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Weekly Roundups

The Week in Finance: Mexican Economy Contracts

By Gabriela Mastache | Fri, 01/31/2020 - 11:54

The Mexican economy suffered a contraction for the first time in 10 years. However, not every state and industry suffered, Tlaxcala is the state that registered the highest growth rates, while Tabasco, where the Dos Bocas project is located, registered an 8 percent contraction. FMI believes that with USMCA’s ratification, the country could grow up to 1 percent. Also, the Coronavirus threatens to take a toll on global growth.

In case you missed it, this is what made the headlines over the week!

  • According to data from INEGI, in 2019 the Mexican economy experienced a 0.1 percent contraction compared to 2018. The previous economic contraction was experienced in 2009, when the economy suffered a 5 percent fall. However, back then the economy was heavily impacted by the global economic crisis, unlike today when the economy suffered as a result of several public policy decisions.
  • In addition to decisions such as NAIM’s cancellation that took a toll on investors certainty, SHCP reduced public expenditure in 0.1 percent. According to analysts, the lack of public investment also played a role in the lacking performance of the Mexican economy.
  • Despite the fall in economic growth, not all sectors and states fared the same. Tlaxcala was the state that registered the highest growth, with an annual rate of 9.1 percent. Colima follows in terms of growth with a rate of 3.8 percent and Chihuahua with 3.1 percent. According to analysts, the growth registered in Tlaxcala was heavily boosted by foreign investment and stability. However, a total of 15 states registered negative performance, being Tabasco the one that registered the most pronounced fall. The state registered a GDP decrease of 8 percent, followed by Baja California Sur with a 4.7 percent fall. Mexico City and the State of Mexico, the two largest economies in the country, registered growth reductions accounting to 0.6 and 3 percent respectively.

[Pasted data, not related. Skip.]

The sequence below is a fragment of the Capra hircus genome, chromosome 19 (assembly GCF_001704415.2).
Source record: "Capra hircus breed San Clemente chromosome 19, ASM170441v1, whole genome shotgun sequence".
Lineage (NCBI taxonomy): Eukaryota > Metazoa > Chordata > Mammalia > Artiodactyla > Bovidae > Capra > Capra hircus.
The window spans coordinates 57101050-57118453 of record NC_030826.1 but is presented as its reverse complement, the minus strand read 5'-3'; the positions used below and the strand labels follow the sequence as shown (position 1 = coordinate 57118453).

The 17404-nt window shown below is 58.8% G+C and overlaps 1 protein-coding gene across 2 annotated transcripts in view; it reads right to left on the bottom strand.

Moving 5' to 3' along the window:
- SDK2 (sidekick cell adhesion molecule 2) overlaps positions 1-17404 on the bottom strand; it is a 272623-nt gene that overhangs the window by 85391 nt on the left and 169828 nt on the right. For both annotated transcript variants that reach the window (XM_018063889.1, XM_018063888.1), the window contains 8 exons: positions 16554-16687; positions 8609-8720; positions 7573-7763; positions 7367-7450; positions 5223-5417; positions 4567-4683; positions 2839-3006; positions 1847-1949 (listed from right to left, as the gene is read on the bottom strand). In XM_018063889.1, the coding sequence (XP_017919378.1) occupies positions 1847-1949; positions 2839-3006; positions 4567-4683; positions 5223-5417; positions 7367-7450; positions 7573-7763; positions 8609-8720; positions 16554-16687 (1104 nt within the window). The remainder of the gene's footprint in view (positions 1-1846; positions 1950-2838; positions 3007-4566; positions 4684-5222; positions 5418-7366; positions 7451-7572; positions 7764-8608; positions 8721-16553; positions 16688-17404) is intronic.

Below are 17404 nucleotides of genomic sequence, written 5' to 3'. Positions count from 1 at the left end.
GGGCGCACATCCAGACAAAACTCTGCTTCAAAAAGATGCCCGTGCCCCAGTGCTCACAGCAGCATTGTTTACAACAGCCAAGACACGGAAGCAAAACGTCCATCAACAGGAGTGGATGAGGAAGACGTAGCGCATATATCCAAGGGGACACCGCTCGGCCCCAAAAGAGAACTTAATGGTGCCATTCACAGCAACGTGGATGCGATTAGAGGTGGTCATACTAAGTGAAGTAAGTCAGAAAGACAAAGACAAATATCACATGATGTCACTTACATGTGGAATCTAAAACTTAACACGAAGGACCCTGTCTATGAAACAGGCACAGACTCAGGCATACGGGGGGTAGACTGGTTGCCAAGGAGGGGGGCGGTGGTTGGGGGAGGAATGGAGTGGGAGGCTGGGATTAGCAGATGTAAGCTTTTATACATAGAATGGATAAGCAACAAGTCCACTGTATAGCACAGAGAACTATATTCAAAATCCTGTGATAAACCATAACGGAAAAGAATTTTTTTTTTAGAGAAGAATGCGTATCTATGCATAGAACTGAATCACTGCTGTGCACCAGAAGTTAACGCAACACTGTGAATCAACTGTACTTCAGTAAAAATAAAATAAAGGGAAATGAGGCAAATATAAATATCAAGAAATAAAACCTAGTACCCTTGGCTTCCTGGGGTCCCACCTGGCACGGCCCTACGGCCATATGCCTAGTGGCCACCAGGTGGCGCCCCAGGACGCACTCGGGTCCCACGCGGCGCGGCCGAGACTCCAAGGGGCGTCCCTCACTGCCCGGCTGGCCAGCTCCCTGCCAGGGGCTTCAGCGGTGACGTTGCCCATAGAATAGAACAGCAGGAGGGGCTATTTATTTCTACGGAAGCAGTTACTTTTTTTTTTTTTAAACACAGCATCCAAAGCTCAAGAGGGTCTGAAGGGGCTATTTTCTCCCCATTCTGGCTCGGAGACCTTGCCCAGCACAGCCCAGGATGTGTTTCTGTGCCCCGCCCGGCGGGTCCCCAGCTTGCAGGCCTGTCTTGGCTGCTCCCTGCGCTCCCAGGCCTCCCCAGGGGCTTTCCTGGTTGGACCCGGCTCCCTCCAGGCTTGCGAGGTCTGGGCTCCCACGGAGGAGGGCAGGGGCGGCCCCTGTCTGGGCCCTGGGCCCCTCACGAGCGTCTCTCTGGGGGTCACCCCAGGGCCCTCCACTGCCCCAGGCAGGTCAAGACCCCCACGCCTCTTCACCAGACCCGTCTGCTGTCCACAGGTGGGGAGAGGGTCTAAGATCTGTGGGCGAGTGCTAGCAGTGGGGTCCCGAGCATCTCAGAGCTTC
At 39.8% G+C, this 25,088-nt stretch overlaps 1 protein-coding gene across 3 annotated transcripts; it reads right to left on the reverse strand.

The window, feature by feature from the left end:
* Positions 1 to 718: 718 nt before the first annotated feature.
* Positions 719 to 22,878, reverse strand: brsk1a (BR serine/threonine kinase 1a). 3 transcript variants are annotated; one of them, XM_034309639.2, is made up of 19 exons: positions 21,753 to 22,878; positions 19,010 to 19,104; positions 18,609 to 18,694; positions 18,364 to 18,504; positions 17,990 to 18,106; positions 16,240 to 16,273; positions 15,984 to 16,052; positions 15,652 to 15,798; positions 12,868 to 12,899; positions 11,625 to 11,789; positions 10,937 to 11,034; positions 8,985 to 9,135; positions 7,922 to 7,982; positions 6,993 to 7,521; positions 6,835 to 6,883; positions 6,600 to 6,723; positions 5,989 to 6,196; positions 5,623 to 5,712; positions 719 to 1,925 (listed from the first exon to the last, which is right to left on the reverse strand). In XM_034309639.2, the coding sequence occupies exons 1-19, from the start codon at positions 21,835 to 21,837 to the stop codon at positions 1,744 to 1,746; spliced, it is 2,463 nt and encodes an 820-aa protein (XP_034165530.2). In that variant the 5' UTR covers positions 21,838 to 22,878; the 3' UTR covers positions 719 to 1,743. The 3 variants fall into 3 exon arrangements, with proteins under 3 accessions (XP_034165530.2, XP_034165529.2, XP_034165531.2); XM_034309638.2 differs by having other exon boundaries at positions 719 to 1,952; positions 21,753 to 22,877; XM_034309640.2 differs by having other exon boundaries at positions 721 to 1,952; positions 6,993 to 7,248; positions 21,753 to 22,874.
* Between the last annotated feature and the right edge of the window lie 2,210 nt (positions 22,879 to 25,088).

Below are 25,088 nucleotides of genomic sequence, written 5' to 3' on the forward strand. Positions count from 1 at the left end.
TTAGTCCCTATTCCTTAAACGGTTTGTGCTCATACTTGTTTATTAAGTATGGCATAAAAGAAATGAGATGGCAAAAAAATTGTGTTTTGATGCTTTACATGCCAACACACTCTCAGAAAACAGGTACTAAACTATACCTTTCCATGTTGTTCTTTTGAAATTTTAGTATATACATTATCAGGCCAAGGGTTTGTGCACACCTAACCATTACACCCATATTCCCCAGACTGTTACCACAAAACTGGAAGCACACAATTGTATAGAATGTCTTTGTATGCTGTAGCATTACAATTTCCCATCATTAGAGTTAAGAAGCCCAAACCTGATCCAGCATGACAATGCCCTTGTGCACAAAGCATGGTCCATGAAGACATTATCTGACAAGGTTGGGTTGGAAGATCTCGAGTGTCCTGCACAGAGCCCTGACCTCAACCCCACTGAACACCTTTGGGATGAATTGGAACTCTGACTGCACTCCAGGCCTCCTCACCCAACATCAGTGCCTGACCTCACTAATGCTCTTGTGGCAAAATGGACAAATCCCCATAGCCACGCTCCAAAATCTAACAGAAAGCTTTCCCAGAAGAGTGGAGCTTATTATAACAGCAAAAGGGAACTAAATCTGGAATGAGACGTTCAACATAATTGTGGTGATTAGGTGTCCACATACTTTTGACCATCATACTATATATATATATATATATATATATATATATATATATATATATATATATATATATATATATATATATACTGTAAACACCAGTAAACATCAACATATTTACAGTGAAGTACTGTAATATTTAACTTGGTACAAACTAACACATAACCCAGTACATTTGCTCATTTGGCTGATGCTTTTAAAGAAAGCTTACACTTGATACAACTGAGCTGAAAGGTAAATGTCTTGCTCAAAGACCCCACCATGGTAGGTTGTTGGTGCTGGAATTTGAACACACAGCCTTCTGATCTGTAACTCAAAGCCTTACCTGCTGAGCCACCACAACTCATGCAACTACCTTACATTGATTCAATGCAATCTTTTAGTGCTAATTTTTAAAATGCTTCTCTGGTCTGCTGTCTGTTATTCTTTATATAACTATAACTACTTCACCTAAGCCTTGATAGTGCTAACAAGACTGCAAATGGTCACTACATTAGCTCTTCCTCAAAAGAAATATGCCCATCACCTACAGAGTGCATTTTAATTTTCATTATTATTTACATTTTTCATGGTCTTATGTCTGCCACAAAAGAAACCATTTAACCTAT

• Industrial activities also experienced a 1.7 percent fall. However, truck manufacturers were experiencing, until October 2019, an 18 percent growth, while mining registered a 6.6 percent increase in operations. Commerce also registered positive numbers, e-commerce grew over 35 percent, while retail reached almost 2 percent.
  • Despite optimism, analysts believe that the negative growth in 2019 will impact results in 2020. A recovery in US manufacturing could lead to a recovery in Mexican manufacturing but that will not be enough. Still, IMF says that USMCA’s ratification could boost growth in 2020 and help the economy reach the 1 percent threshold.
  • For Carlos Salazar, President of the CCE, the economy will not grow until there are clear rules regarding investment in the country. For Salazar, the key element missing has been certainty for investors.
  • Coronavirus threatens the performance of the global economy. International stock exchanges have registered falls and the Mexican peso is experiencing its second fall in the week because of concerns regarding the spread of the virus.
The data used in this article was sourced from:  
El Economista
Photo by:   Pixabay
Gabriela Mastache Gabriela Mastache Senior Journalist and Industry Analyst